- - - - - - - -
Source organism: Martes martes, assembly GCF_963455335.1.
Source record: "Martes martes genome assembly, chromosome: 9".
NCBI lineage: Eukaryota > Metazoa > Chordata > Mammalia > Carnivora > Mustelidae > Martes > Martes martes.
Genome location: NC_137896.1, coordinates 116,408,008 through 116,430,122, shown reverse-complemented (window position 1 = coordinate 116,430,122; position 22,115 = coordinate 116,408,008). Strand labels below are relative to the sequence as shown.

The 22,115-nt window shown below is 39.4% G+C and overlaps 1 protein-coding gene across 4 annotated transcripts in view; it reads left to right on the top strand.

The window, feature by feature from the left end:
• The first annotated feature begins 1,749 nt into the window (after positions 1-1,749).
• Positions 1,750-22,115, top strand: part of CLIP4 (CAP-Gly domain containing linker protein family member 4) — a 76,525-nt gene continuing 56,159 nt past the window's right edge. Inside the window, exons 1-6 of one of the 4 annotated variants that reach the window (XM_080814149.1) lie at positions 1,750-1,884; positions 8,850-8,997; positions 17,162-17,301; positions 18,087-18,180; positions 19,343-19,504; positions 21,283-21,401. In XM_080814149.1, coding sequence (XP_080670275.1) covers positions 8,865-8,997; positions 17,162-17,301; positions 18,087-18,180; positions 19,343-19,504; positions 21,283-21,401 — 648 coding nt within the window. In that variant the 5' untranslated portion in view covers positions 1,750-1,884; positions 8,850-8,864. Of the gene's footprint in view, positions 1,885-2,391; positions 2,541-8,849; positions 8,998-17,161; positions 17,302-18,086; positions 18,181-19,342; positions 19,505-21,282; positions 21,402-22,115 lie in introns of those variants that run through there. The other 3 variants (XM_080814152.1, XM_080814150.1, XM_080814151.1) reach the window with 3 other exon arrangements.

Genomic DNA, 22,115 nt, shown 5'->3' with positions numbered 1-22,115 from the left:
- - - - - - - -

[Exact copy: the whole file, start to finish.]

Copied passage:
Source organism: Martes martes, assembly GCF_963455335.1.
Source record: "Martes martes genome assembly, chromosome: 9".
NCBI lineage: Eukaryota > Metazoa > Chordata > Mammalia > Carnivora > Mustelidae > Martes > Martes martes.
Genome location: NC_137896.1, coordinates 116,408,008 through 116,430,122, shown reverse-complemented (window position 1 = coordinate 116,430,122; position 22,115 = coordinate 116,408,008). Strand labels below are relative to the sequence as shown.

The 22,115-nt window shown below is 39.4% G+C and overlaps 1 protein-coding gene across 4 annotated transcripts in view; it reads left to right on the top strand.

The window, feature by feature from the left end:
• The first annotated feature begins 1,749 nt into the window (after positions 1-1,749).
• Positions 1,750-22,115, top strand: part of CLIP4 (CAP-Gly domain containing linker protein family member 4) — a 76,525-nt gene continuing 56,159 nt past the window's right edge. Inside the window, exons 1-6 of one of the 4 annotated variants that reach the window (XM_080814149.1) lie at positions 1,750-1,884; positions 8,850-8,997; positions 17,162-17,301; positions 18,087-18,180; positions 19,343-19,504; positions 21,283-21,401. In XM_080814149.1, coding sequence (XP_080670275.1) covers positions 8,865-8,997; positions 17,162-17,301; positions 18,087-18,180; positions 19,343-19,504; positions 21,283-21,401 — 648 coding nt within the window. In that variant the 5' untranslated portion in view covers positions 1,750-1,884; positions 8,850-8,864. Of the gene's footprint in view, positions 1,885-2,391; positions 2,541-8,849; positions 8,998-17,161; positions 17,302-18,086; positions 18,181-19,342; positions 19,505-21,282; positions 21,402-22,115 lie in introns of those variants that run through there. The other 3 variants (XM_080814152.1, XM_080814150.1, XM_080814151.1) reach the window with 3 other exon arrangements.

Genomic DNA, 22,115 nt, shown 5'->3' with positions numbered 1-22,115 from the left: